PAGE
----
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Summer Readings for Federal Leaders

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Incompetence, conspiracy, compromise, arrogance, federal party leaders have received their fair share of criticism since the beginning of the year.

What’s better than taking advantage of the summer to treat yourself to a dose of introspection? To guide them in their reflection, here is my suggested reading for the Prime Minister and the leaders of the federal opposition parties.

Justin Trudeau: The subtle art of not caring by Mark Manson


Far from being a personal growth book to allow Justin Trudeau to forget the crises that afflict him, this is a small introductory treatise to Stoicism.


Because stoicism is not limited to cultivating the courage to endure pain and misfortune. Above all, it aims to focus on the important things that you have the power to control. He thinks here of the prayer of Alcoholics Anonymous. Urgent learning for a Prime Minister endangered by his love of symbols at the expense of the discipline of complex issues.

Yves-Francois Blanchet: The tales of the fountain


With the prospect of a confrontation on secularism and the Charter of the French language, then the prospect of an operation of seduction to make him assume the leadership of the Parti Québécois after the elections, it would be tempting for the leader of the Bloc Québécois to think that all is well in the best of all worlds.


The wisdom of Jean de La Fontaine can only help him. The frog who wants to be as big as an ox or Death and the unhappy they seem ideal for those with big ambitions.

Also, how can we not remember The milkmaid and the milk jug for a Québécois Bloc whose electoral success is based more on plan B than on enthusiastic support for its project?

Jagmeet Singh: Faust by Goethe


The story of Faust it is that of a scientist who signs a pact with the devil and then sees his soul persecuted for eternity. Jagmeet Singh should have read this classic of German literature before signing his pact with Justin Trudeau.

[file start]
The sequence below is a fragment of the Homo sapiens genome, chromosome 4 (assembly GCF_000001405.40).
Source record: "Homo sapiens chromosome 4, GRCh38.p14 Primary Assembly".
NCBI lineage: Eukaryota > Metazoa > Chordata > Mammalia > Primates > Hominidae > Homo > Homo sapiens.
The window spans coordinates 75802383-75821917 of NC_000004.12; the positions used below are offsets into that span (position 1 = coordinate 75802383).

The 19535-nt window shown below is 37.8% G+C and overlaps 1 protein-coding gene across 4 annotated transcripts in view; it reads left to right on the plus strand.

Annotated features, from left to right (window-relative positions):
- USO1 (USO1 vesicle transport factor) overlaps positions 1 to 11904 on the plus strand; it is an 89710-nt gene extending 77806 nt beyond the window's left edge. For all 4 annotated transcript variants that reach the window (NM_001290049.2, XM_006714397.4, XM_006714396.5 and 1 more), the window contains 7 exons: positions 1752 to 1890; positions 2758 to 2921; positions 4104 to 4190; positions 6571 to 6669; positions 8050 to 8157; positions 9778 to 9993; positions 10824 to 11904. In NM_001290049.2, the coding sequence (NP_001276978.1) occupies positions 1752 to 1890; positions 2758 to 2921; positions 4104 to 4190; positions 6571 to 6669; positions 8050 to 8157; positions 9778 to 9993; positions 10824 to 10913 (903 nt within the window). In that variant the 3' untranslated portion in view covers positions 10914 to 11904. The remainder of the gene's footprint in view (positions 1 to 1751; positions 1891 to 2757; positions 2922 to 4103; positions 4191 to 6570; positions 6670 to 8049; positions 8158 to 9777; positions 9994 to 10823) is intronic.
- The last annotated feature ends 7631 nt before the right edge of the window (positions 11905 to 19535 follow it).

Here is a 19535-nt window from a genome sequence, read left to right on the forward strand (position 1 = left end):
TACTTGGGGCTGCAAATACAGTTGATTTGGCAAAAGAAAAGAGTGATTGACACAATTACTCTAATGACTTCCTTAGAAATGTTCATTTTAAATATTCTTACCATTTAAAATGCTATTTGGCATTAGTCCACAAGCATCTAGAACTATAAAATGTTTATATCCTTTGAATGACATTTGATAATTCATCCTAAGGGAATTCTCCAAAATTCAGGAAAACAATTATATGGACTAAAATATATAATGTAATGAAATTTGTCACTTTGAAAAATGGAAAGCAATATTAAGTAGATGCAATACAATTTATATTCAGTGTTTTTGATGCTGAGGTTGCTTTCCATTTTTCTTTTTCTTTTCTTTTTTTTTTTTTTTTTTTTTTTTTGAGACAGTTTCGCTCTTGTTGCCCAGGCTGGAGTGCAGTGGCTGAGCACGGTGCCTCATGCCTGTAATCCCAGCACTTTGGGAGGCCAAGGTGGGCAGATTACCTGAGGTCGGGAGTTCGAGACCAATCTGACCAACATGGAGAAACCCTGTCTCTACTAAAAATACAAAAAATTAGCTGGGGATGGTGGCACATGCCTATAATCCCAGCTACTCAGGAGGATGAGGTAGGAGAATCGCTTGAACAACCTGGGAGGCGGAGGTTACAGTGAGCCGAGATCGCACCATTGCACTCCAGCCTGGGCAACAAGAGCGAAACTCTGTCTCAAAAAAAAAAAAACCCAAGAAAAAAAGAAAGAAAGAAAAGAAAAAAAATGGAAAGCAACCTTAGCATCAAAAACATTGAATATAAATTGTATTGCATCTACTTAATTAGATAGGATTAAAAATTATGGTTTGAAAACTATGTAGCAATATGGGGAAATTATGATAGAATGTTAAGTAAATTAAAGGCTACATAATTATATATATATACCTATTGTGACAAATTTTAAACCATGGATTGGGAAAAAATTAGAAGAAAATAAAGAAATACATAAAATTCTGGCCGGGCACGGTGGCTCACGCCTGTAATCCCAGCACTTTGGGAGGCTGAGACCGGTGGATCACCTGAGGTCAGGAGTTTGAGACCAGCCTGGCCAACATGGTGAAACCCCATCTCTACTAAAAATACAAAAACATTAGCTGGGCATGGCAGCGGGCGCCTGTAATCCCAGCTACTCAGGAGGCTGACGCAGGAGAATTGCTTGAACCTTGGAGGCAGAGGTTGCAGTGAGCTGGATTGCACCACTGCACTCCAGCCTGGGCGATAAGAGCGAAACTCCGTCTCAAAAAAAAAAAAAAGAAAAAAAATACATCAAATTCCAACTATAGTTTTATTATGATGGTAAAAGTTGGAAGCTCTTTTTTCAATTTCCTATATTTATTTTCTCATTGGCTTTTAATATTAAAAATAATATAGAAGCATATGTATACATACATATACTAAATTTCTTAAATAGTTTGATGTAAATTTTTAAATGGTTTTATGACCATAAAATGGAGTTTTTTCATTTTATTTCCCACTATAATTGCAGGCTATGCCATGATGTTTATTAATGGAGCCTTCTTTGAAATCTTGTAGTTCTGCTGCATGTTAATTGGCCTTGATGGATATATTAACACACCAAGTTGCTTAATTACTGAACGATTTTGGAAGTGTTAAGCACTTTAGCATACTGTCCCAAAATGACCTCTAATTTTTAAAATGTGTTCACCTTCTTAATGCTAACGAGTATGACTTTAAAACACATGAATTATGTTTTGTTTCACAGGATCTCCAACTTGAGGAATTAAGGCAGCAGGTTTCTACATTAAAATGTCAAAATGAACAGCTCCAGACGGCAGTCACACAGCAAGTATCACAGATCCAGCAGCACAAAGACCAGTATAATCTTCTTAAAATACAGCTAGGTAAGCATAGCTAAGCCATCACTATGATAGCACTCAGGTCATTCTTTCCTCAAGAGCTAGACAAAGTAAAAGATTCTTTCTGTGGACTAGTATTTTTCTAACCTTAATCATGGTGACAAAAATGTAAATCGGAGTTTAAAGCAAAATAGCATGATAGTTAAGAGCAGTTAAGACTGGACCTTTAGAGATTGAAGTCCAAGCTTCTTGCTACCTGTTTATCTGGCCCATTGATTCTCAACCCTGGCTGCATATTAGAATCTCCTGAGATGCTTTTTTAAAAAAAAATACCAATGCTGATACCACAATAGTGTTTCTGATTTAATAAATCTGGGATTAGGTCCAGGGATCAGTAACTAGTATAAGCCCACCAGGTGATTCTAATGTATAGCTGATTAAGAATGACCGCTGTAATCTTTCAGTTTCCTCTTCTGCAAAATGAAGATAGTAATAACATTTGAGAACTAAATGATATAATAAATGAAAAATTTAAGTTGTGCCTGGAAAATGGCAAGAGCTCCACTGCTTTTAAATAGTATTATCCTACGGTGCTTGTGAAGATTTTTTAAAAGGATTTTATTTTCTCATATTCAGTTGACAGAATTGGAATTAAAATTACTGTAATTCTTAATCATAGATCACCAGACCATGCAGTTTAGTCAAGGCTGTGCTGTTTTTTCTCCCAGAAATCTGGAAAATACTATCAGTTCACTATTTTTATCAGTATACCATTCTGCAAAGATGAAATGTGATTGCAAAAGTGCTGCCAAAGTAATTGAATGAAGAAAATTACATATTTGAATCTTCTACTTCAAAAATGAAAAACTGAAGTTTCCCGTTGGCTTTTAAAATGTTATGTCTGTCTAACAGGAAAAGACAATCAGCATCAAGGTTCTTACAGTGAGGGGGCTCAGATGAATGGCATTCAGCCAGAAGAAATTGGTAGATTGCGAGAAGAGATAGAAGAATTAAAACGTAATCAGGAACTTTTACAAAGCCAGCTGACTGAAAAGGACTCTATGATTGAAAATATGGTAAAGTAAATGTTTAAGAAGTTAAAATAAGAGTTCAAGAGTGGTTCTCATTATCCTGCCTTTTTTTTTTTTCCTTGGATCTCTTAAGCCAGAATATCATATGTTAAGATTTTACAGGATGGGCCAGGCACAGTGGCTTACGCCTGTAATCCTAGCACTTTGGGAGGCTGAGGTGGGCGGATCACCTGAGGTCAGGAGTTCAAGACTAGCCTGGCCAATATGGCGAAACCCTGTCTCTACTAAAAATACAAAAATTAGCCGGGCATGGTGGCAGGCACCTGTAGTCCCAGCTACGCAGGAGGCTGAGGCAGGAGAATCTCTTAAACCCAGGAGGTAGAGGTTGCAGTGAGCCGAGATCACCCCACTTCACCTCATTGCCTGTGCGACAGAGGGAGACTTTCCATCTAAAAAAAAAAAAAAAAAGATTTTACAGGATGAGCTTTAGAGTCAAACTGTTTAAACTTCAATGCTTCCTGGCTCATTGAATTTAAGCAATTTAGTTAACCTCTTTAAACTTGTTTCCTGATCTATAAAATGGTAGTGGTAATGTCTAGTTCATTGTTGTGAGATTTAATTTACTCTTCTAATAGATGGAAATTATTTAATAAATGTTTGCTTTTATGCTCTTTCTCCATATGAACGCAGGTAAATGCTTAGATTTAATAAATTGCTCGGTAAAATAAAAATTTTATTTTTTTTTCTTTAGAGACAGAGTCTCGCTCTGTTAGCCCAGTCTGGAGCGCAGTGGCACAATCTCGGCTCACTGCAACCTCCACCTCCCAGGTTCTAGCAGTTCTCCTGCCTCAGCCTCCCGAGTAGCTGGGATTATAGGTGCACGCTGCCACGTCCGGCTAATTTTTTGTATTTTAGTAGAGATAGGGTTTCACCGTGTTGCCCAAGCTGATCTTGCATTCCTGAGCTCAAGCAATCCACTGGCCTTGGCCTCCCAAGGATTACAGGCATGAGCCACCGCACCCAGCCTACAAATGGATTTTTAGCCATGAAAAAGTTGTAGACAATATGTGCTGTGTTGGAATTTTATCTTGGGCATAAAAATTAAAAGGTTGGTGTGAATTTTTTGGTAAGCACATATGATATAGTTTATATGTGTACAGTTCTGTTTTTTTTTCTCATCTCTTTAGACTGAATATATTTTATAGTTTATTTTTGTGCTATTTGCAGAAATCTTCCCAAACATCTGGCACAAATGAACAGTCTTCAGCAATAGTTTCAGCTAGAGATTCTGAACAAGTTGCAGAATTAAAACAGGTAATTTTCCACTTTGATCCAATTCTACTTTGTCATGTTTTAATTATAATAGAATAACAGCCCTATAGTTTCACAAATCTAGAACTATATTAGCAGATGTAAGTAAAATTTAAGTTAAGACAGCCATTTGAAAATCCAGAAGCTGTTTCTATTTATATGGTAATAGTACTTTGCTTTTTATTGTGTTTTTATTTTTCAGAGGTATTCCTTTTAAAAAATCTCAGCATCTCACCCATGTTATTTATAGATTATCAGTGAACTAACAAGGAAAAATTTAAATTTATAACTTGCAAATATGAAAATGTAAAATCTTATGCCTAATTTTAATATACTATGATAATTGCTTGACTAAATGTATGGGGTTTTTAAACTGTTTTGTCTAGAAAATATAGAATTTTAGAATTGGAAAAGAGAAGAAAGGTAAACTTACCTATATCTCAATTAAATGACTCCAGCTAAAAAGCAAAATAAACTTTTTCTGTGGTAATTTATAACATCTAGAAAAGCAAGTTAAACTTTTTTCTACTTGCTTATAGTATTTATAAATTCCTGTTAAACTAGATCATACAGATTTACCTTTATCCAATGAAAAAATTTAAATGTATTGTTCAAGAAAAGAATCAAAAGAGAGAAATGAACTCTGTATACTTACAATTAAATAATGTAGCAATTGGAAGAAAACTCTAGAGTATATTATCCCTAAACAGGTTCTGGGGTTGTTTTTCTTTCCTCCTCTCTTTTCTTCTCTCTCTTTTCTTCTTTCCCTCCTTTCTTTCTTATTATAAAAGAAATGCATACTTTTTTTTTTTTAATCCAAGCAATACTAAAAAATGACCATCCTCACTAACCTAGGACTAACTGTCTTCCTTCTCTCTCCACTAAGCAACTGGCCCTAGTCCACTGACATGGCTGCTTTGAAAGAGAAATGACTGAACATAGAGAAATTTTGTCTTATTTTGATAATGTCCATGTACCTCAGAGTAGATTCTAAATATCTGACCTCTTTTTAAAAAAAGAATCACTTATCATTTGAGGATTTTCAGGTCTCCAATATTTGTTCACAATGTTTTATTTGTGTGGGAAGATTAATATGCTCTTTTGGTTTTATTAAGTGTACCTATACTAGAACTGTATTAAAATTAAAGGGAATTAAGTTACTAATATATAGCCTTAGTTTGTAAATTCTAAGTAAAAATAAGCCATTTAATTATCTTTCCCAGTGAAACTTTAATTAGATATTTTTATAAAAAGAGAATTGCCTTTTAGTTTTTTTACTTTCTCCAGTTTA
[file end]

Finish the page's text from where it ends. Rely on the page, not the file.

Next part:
From supporting the Emergencies Act to gag motions, we see today that the NDP must sacrifice many principles to fulfill its commitment to the survival of the Trudeau government through 2025.

Jean Charest: his autobiography


With this grand appeal, Jean Charest tried to convince the electorate that becoming Premier of Quebec was the natural completion of his political career. Something that inspires him when he now has to convince the Conservatives that, after all, it is Canada that he has chosen.

Among the curators, a suggestion for each of the main protagonists

Pierre Poilievre: Equality or independence by Daniele Johnson


Photo QMI Agency, Toma Iczkovits

Pierre Poilievre would do well to understand the fundamentals of nationalism in Quebec if he hopes to find a way to explain to English Canada that it is not aplaventrism to recognize the distinctiveness of Quebec society.


In this regard, the fundamental essay of the last great leader of the Union Nationale seems essential.

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